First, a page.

May 15, 2007 > The Hayward Plunge
The Hayward Plunge
As the weather starts to warm and we move into the summer season, many of us fondly remember our first experiences learning to swim and days spent with friends around a public pool. In the Hayward area, more than likely, those memories are of the Hayward Plunge.
The Plunge was built in Memorial Park along Mission Boulevard by the City of Hayward in 1936 during the Great Depression. It was constructed with $26,000 from Works Project Administration funds of the federal government in concert with almost $70,000 from a local bond issue passed in 1934. The pool was designed by James Norbett of Richmond who drew designs for a similar pool in that community. City water mains were extended to Memorial Park to supply water to the indoor facility. It takes 333,000 gallons of water to fill both the main pool and the "tot" pool for smaller children. A contract to provide swimming suits went to Don Harder who ran a sporting goods store on Main Street and the contract for towels went to E.A. Massa on B Street.
On opening day - August 21, 1936 - over 3,000 people attended the dedication ceremonies. The entrance fee to swim was 25 cents for children and 35 cents for adults; to rent a swimsuit and a towel, it was an additional 45 cents. Ceremonies included an exhibition of swimming and diving by national champions. Councilman Dan Leidig stated in his opening remarks, "The city cannot stand still. This pool marks the beginning of a new era of progress for our city." At its opening, the Plunge was considered one of the most up-to-date swimming facilities in the entire country, with an automatic chlorination system and a heating system designed to maintain a 78 - 82 degree water temperature throughout the year.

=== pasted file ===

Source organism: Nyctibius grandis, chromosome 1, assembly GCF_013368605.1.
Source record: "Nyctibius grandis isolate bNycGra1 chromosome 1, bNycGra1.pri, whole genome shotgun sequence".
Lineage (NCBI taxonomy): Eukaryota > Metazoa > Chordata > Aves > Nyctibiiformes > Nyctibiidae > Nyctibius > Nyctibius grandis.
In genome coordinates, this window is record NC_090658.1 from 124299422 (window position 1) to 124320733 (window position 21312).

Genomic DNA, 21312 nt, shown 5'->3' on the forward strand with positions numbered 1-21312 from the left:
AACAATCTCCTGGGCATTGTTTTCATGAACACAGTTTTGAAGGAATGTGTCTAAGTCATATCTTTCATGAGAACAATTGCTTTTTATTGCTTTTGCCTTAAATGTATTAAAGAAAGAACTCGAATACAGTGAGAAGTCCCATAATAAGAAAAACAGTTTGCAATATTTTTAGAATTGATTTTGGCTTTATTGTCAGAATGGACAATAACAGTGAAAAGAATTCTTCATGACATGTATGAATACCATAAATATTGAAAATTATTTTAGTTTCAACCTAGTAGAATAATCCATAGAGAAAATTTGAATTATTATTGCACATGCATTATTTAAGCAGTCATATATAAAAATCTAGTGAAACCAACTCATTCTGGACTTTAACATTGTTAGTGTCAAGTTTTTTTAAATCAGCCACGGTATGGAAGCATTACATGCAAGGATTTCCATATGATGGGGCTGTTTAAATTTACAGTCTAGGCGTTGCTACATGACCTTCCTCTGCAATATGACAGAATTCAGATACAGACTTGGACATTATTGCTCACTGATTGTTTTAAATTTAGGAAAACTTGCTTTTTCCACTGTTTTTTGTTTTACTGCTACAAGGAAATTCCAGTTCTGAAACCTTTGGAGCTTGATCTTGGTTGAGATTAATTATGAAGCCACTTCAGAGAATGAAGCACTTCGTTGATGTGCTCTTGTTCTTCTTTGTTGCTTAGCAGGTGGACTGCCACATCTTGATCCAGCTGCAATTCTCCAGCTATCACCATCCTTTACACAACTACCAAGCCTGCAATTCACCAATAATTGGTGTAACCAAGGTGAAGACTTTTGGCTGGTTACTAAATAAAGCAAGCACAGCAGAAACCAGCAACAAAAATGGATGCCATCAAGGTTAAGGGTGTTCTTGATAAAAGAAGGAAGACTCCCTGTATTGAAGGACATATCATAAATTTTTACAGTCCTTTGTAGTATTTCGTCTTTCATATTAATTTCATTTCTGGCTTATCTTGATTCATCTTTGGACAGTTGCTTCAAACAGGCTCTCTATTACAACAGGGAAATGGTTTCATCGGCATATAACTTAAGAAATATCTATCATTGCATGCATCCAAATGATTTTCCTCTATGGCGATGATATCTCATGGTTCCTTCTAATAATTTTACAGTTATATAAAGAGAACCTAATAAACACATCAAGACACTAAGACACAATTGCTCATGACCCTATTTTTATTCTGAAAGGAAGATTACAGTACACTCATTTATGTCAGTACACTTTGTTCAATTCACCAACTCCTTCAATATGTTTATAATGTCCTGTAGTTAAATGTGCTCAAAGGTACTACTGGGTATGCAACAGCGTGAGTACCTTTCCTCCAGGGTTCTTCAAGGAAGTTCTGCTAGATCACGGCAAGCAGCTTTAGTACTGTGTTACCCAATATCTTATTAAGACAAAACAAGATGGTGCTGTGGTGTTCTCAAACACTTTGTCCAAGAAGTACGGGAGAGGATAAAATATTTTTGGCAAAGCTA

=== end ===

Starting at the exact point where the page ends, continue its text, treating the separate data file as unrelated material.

Mr. Lynn Clayton Van Houten, a swimming instructor and pool manager of the YMCA in San Francisco was hired to The Hayward Plunge as the very first manager; his monthly salary was $200. Mr. Van Houten, an ex-serviceman and a student at the University of Michigan with previous experience in Banff, Canada, New Jersey, Miami and Santa Monica moved to Hayward and became an integral part of the community. In 1958, he married Cecilia Klee Sorensen, a Hayward native who worked at the Plunge as a cashier, lifeguard and instructor.
Public facilities are always big jobs, but throw in a pool and thousands of users every year and it is a daunting task. In the early days, the Plunge was closed every other year for cleaning, painting and repairs. This usually occurred in the winter months when the pool was less busy.
The Plunge was also a regular host for the Pacific Swimming Championships and Amateur Athletic Union (AAU) meets. A gallery was added to accommodate spectators in 1938 and permanent bleachers were installed in 1941. The Plunge was actually THE place to go swimming for many years until the 1950's when the Hayward Area Parks and Recreation District (HARD) built pools at five high schools in conjunction with the school districts.
During the early years, the Plunge made money. However, by 1970, after years of operating losses, the city turned over the management of the pool to HARD since they were managing the other pools in the area. HARD turned the operation around and has done a superb job running the facility over the past 37 years. They have developed a master plan for the Plunge and continue to improve it as funds become available. In 2002, the Plunge underwent a $460,000 facelift, its first major remodeling since construction. This also included some seismic upgrades with reinforcing steel beams supporting the building and roof by encasing them in concrete at the deck level.
In 2006, exterior painting was completed as The Plunge celebrated its 70th anniversary; the original electric sign was restored and turned on once again. The Hayward Plunge, a long-standing Hayward area institution continues to be a community asset serving multiple generations of Hayward residents.